The number of practices involved in the analysis (N) is twelve instead of fourteen as SPSS accounts for there being no data for two of the practices in 2009/10 as they joined the ICP at a later date. These missing values are not regarded as an issue as the reason they are missing is not related to the data or intervention.

Locality advance care plan A one-way repeated measures ANOVA was conducted to compare numbers of locality advance care plans completed in 2009/10, 2010/11 and 2011/12. There was no significant effect of time on locality advance care plans completed (F(2, 22) = 0.21, p.05,  p = 0.2). This means that the number of locality advance care plans being carried out since the introduction of the ICP has not significantly increased.

Anticipatory medication In order to assess whether the use of anticipatory medication has increased over time a one-way repeated measures ANOVA was conducted. There was no significant effect for time on anticipatory medication used (F(2, 22) = 2.67, p.05,  p = 0.2). Therefore, despite Figure 8 displaying that anticipatory medication is increasing, this increase is not statistically significant.

Figure 8: Anticipatory medication prescriptions from 2009/10 to 2011/12.

Liverpool Care Pathway for the Dying Patient A one-way repeated measures ANOVA was conducted to compare numbers of patients who died with the LCP. The means and standard deviations are presented in Table 6; the means show an increase in LCP use over time. Mauchly’s Test of Sphericity was not significant so sphericity was assumed. There was a significant effect for time on LCP use (F(2, 22) = 3.67, p.05,  p = 0.25). Using the guidelines proposed by Cohen (1988) for the  p (0.01 = small, 0.06 = moderate, 0.14 = large effect), this result suggests a large effect size. Therefore it can be concluded that the GP practices are significantly increasing their use of the LCP since the introduction of the ICP, this increase is shown in Figure 9. The means and standard deviations indicate a large increase from 2009/10 to 2010/11.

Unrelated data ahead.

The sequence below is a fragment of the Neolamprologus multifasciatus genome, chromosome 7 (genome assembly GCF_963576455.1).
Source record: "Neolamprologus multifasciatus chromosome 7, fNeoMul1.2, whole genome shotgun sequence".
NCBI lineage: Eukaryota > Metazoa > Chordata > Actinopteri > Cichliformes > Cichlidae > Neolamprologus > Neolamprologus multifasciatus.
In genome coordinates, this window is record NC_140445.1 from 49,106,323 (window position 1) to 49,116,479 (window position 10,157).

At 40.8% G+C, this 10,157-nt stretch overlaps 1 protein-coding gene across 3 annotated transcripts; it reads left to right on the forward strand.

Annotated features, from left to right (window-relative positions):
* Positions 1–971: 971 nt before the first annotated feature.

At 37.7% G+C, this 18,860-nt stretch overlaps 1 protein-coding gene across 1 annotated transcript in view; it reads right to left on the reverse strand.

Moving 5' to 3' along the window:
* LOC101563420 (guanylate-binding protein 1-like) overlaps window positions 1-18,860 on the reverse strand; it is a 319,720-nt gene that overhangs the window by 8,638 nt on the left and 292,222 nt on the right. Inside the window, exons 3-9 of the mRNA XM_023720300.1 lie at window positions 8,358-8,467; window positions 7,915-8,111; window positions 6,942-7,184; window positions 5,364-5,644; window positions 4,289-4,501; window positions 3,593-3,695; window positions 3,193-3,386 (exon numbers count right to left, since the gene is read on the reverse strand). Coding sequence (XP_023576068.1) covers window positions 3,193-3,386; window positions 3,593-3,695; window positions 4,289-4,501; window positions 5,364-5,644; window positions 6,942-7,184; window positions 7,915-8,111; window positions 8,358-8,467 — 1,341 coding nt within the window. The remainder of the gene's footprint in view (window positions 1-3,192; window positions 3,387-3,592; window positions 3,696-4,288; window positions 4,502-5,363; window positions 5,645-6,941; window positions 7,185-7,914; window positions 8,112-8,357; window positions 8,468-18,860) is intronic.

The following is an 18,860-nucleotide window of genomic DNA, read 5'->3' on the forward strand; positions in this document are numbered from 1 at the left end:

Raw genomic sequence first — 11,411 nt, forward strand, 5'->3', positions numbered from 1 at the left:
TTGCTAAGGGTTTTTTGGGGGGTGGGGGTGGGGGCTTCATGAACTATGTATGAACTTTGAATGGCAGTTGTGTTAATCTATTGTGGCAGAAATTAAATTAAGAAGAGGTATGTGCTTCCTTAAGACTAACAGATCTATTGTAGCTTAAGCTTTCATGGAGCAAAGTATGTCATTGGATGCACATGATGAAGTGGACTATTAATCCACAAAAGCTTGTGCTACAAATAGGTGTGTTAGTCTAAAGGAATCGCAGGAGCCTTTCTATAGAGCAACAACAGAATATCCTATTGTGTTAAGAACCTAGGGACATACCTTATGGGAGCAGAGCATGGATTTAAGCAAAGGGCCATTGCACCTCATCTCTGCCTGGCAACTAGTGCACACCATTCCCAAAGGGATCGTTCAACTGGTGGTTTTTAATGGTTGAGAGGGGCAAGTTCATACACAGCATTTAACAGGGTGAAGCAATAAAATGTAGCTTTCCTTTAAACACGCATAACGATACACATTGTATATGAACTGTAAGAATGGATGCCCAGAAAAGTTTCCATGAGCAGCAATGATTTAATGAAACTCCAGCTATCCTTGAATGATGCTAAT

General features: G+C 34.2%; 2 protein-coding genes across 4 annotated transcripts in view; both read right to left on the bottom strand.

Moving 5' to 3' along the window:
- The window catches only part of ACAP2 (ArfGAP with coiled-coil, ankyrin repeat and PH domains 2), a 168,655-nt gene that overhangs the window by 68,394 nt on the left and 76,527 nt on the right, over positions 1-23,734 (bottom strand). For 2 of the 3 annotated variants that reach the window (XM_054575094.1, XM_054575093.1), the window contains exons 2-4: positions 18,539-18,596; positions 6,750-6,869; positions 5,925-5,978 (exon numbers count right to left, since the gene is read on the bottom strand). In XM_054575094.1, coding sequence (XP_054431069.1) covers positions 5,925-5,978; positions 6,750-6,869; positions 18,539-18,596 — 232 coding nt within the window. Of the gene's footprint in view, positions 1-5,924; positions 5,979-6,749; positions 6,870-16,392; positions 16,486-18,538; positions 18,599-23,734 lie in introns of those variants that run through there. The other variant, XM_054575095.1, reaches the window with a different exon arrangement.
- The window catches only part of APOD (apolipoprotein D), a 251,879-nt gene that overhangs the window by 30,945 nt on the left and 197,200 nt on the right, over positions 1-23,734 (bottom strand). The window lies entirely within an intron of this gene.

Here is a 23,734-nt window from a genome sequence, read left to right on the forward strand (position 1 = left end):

Table 6: Descriptive statistics for LCP use in the GP practices signed up to the ICP over time, using MIQUEST data.

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Figure 9: Mean number of LCP use between 2009/10 and 2011/12, using MIQUEST data.

Summary of ICP intervention analysis The statistical analysis of GP practice data suggests that the use of some of the ICP interventions is increasing over time: palliative care registrations, preference discussions and LCP. All of these interventions indicated a significant increase in use from implementation of the ICP to 2012. Furthermore, Cohen’s (1988) effect sizes indicated that all of the significant increases in intervention use were large.